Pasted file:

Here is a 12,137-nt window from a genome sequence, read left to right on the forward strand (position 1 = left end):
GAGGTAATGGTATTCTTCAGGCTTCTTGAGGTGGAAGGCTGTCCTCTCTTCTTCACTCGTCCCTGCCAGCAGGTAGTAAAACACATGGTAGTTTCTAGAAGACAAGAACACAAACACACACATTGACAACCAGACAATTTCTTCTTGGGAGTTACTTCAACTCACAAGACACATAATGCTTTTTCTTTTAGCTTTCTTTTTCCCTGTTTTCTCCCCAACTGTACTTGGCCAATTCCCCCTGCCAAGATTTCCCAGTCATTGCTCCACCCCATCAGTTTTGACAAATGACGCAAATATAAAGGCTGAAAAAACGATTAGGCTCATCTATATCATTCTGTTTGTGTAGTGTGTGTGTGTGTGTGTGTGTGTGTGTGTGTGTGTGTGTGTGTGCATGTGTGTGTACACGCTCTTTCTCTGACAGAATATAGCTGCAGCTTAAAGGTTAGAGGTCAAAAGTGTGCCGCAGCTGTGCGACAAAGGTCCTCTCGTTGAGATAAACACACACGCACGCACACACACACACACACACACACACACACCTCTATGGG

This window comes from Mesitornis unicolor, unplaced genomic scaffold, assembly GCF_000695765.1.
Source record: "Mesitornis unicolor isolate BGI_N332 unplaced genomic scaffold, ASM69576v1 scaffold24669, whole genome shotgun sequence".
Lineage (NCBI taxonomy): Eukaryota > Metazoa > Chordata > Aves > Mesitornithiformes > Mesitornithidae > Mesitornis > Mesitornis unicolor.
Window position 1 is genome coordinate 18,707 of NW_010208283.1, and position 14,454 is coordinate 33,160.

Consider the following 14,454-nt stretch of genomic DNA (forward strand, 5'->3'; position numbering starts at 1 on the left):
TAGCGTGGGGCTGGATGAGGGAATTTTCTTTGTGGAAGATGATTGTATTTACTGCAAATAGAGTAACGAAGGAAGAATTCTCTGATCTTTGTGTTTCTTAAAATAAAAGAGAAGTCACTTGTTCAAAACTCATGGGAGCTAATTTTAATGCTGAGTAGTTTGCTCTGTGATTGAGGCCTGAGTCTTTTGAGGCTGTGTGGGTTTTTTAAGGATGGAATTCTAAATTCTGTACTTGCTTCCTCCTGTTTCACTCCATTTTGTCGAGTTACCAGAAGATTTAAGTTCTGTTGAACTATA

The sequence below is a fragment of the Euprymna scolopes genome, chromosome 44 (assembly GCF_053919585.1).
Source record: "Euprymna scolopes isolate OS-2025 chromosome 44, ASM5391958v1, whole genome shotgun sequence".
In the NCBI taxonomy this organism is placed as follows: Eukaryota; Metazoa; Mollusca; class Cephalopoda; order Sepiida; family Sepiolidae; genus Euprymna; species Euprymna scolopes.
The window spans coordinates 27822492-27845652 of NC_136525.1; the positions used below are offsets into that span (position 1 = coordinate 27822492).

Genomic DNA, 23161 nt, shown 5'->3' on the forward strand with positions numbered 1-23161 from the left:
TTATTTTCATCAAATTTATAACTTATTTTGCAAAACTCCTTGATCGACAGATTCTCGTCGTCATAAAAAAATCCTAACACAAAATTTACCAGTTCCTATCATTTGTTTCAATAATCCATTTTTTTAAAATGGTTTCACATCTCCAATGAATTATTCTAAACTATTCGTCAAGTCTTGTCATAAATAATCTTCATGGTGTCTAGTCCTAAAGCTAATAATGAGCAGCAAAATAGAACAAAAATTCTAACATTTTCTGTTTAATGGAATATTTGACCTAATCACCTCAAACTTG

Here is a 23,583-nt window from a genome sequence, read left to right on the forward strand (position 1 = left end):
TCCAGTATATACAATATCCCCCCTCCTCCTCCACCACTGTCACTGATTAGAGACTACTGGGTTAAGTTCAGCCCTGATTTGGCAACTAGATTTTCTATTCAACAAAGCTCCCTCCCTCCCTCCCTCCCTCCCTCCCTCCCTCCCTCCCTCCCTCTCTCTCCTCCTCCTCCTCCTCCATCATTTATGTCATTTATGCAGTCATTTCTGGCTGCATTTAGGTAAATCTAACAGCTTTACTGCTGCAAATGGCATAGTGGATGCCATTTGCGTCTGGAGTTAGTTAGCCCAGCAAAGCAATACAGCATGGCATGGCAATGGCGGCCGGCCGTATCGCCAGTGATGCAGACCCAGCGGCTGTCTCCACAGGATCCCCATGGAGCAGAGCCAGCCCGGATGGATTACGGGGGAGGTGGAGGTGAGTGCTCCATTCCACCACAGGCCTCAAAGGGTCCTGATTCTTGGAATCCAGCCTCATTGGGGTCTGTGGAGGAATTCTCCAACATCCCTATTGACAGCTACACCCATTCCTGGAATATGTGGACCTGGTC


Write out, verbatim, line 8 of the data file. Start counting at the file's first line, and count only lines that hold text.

TAGCGTGGGGCTGGATGAGGGAATTTTCTTTGTGGAAGATGATTGTATTTACTGCAAATAGAGTAACGAAGGAAGAATTCTCTGATCTTTGTGTTTCTTAAAATAAAAGAGAAGTCACTTGTTCAAAACTCATGGGAGCTAATTTTAATGCTGAGTAGTTTGCTCTGTGATTGAGGCCTGAGTCTTTTGAGGCTGTGTGGGTTTTTTAAGGATGGAATTCTAAATTCTGTACTTGCTTCCTCCTGTTTCACTCCATTTTGTCGAGTTACCAGAAGATTTAAGTTCTGTTGAACTATA